Rievaulx Abbey

Rievaulx Abbey

Location: Rievaulx, North Yorkshire  Map

Tel. 01439 798228
Active: 1132- 1538 (closed by Henry VIII)

Apr-Sep: daily 10am-6pm
Oct: Thu-Mon 10am-5pm
Nov-Mar: Thu-Mon 10am-4pm
Closed: 24- 26 Dec, 1 Jan
Cost: £5.30 adults, £2.70 children


Description of Rievaulx Abbey

Rievaulx Abbey Map

Rievaulx Abbey is a medieval Roman Catholic monastery of the Cistercian order situated in Rievaulx, North Yorkshire in United Kingdom.  Rievaulx Abbey was found in 1132 by 12  monks who were blessed by Saint Bernard of Clairvaux to leave their home in Clairvaux in France to move to the island. New abbey of the White Monks served as their base for missionary work in the North England as well as Scotland regions. Help from benefactors such as Henry II (1135-1154) and King David of Scotland (1124-1153) further increased wealth and influence of the Rievaulx Abbey. At some point it numbered over 150 monks and over 500 lay brethren. A big influence on the prestige and fame of the monastery came when its third abbot Aelred took charge of the community. Famous author and an inspiration preached he attracted many people to the abbey and after his death was canonized by the church.

Rievaulx Abbey


The abbey ruins lie in a wooded valley near the River Rye near Helmsley in North Yorkshire. Today the area is part of the North York Moors National Park.



Founded in 1132 by twelve Clairvaux monks as a missionary center for the colonization of northern England and Scotland, the abbey quickly grew to become one of the largest in Yorkshire, rivaling Fountains Abbey. Ten years after its founding, more than 300 religious were already living there. Especially under the Abbot Aelred of Rievaulx the number grew very strongly; at his death there were about 650 choir monks and brothers.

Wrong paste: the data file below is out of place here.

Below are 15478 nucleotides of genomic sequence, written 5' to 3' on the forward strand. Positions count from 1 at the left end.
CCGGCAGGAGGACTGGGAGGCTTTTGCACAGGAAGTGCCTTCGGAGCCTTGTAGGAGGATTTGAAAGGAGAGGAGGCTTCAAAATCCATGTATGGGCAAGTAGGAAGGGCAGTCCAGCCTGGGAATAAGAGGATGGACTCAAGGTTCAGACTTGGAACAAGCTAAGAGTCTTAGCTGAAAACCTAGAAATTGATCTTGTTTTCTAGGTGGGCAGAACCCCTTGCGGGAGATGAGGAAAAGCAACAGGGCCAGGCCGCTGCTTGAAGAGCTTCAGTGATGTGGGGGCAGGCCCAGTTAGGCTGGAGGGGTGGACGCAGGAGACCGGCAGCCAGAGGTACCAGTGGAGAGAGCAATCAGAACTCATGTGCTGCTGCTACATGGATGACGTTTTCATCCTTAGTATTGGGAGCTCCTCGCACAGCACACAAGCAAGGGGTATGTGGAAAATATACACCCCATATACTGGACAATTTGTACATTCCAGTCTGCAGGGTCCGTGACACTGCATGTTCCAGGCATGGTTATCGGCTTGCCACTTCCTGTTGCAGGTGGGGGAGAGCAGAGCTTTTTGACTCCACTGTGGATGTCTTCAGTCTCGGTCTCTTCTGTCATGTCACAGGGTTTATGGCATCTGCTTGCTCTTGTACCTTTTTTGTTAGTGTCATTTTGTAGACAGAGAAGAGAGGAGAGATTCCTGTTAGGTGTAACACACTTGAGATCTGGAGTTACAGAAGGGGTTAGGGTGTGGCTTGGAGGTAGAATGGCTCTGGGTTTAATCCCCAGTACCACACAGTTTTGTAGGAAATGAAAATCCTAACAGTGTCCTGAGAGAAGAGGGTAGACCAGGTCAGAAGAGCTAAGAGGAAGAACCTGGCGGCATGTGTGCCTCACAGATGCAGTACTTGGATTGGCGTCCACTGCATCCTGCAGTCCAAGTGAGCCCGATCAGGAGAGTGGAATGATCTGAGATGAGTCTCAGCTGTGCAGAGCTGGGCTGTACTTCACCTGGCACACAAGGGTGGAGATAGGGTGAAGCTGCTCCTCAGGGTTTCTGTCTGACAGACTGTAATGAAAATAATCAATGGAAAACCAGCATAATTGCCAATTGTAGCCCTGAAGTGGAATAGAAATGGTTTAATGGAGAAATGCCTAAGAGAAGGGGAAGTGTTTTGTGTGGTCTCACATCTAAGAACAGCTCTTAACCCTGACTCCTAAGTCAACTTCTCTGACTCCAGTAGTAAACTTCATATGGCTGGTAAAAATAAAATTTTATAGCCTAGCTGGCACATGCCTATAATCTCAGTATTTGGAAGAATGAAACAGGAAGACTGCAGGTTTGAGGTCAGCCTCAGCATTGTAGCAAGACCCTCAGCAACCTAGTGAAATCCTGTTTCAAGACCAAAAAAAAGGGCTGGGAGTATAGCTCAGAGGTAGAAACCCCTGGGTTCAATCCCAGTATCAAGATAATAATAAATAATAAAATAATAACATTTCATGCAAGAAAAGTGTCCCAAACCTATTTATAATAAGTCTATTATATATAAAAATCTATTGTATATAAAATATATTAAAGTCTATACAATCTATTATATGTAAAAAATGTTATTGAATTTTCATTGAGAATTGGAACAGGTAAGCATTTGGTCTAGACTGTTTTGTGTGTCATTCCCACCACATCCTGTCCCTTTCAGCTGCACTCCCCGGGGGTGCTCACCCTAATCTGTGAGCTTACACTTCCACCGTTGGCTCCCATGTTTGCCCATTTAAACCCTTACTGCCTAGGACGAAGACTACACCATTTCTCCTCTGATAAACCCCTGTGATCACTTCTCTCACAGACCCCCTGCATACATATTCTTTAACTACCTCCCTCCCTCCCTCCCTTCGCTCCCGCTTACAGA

In order to have enough flat building land, the river was diverted three times in the 12th century. The monks also knew how to use their abbey economically: Lead and iron were mined and the sheep's wool produced here was sold all over Europe. With 24 km² of land holdings, 140 monks and even more lay brothers, the abbey grew into a powerful institution.

Nevertheless, at the end of the 13th century, Rievaulx had high debts, on the one hand as a result of intensive construction work and on the other hand after the loss of many sheep due to an epidemic. In the 14th century there were also robberies. Receiving new lay brothers became more difficult after the population was severely decimated by the plague. In the end, the only option left to the monks was to lease out their land. In 1381 there were only 14 monks and 3 lay monks and the abbot; as a result, some buildings were downsized.

The abbey was dissolved by King Henry VIII in 1538 as part of the dissolution of the English monasteries. At that time there were 72 buildings for 21 monks, the abbot and 102 servants.



The present church ruins, which were built in the second half of the 12th century and whose nave has not been preserved, show a distinctive three-story Gothic pointed arch architecture without tracery. Like most churches in England and Scotland, the chancel, reserved exclusively for monks, has a straight end and was almost as long as the nave intended for lay people and pilgrims. It can no longer be determined whether the church, which used to have side aisles, was vaulted or had a flat wooden ceiling. Remains of the cloister and the refectory can also be seen.

Rievaulx Abbey